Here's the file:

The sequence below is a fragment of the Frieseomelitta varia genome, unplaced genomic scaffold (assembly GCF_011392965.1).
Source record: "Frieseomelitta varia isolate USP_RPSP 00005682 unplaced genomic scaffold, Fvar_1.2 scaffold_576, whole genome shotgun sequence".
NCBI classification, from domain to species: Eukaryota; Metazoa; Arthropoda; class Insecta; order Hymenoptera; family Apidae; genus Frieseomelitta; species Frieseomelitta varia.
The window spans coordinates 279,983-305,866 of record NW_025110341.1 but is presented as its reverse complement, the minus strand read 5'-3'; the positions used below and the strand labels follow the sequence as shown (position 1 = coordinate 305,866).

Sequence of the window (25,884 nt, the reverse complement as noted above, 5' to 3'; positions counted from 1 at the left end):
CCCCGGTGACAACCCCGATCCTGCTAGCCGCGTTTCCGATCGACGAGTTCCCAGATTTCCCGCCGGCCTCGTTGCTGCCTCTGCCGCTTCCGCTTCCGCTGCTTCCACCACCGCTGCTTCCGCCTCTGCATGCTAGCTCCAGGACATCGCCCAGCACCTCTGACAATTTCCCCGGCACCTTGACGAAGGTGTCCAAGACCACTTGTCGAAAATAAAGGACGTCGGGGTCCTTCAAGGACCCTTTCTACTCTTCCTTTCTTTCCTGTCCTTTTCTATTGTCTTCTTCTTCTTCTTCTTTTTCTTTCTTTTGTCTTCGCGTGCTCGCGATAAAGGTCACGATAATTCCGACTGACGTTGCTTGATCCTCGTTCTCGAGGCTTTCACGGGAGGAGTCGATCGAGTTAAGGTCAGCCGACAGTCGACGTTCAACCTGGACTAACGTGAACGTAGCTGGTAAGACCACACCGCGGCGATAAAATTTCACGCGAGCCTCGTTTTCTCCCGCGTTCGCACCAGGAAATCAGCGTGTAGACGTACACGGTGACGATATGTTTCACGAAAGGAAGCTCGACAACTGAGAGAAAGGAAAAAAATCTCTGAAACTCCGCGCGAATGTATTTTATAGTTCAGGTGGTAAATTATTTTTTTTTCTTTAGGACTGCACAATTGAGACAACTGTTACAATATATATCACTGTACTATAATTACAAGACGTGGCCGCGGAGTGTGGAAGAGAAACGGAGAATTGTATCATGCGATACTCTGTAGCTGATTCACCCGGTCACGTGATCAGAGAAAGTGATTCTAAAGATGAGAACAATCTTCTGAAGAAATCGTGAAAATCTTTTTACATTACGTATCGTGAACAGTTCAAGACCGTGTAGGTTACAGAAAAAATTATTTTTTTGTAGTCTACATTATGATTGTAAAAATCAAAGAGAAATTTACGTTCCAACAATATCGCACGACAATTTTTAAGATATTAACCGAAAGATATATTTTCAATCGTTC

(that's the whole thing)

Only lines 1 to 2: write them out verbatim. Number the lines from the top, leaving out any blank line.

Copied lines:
The sequence below is a fragment of the Frieseomelitta varia genome, unplaced genomic scaffold (assembly GCF_011392965.1).
Source record: "Frieseomelitta varia isolate USP_RPSP 00005682 unplaced genomic scaffold, Fvar_1.2 scaffold_576, whole genome shotgun sequence".